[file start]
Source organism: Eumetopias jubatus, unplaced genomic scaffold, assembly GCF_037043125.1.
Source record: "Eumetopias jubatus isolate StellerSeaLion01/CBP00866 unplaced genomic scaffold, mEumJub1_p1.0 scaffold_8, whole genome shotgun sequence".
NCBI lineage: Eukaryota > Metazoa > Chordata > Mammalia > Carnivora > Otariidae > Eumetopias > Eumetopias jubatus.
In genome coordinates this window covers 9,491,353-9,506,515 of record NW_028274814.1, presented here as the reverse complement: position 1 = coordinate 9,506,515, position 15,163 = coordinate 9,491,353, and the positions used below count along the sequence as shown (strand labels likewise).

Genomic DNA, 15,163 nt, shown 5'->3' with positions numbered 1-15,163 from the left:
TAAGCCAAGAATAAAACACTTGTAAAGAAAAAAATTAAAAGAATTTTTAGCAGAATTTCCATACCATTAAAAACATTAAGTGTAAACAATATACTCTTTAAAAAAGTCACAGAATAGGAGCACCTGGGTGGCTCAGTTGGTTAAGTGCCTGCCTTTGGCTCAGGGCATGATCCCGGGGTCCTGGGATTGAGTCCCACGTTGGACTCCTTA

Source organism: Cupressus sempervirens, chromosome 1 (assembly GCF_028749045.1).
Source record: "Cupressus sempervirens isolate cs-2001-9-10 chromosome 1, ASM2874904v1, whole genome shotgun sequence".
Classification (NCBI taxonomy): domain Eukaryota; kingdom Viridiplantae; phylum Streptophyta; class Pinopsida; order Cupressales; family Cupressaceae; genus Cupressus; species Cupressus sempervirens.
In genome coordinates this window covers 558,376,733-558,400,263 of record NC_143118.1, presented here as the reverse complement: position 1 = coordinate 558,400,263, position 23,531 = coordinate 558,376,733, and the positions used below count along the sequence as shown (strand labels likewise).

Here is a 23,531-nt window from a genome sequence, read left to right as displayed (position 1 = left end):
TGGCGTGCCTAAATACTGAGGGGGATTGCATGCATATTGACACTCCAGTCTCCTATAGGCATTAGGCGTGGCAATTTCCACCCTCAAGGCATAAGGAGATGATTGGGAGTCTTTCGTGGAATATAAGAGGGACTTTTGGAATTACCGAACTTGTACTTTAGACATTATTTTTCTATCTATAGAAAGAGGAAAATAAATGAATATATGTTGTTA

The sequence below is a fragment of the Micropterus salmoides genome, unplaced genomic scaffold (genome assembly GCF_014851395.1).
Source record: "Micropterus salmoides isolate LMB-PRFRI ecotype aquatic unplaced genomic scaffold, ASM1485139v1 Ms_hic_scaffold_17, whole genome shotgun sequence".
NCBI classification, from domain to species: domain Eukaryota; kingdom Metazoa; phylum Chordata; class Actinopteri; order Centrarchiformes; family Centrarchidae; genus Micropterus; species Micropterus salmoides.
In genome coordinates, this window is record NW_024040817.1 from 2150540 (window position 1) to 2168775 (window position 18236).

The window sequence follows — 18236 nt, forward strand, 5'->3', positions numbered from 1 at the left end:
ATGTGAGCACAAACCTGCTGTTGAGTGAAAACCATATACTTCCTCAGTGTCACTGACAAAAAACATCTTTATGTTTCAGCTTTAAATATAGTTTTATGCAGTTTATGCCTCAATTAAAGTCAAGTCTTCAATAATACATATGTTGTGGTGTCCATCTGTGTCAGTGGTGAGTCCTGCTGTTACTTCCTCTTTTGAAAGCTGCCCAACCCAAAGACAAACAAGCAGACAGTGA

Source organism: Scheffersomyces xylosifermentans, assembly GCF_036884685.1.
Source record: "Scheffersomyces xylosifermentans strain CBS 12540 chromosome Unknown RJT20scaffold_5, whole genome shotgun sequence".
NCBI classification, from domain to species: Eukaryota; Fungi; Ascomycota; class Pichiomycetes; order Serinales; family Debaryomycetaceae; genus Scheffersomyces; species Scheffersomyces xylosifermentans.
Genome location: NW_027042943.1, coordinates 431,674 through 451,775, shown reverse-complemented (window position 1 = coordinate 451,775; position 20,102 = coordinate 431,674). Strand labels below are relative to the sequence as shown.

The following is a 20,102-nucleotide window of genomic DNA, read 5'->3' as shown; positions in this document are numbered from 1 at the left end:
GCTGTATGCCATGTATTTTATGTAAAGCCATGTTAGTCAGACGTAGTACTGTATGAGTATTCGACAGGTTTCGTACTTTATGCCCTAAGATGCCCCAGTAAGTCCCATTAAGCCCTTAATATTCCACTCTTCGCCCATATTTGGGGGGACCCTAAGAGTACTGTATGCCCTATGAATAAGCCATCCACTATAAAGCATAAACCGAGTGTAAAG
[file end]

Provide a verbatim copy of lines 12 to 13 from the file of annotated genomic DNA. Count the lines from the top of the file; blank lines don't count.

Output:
TGGCGTGCCTAAATACTGAGGGGGATTGCATGCATATTGACACTCCAGTCTCCTATAGGCATTAGGCGTGGCAATTTCCACCCTCAAGGCATAAGGAGATGATTGGGAGTCTTTCGTGGAATATAAGAGGGACTTTTGGAATTACCGAACTTGTACTTTAGACATTATTTTTCTATCTATAGAAAGAGGAAAATAAATGAATATATGTTGTTA

The sequence below is a fragment of the Micropterus salmoides genome, unplaced genomic scaffold (genome assembly GCF_014851395.1).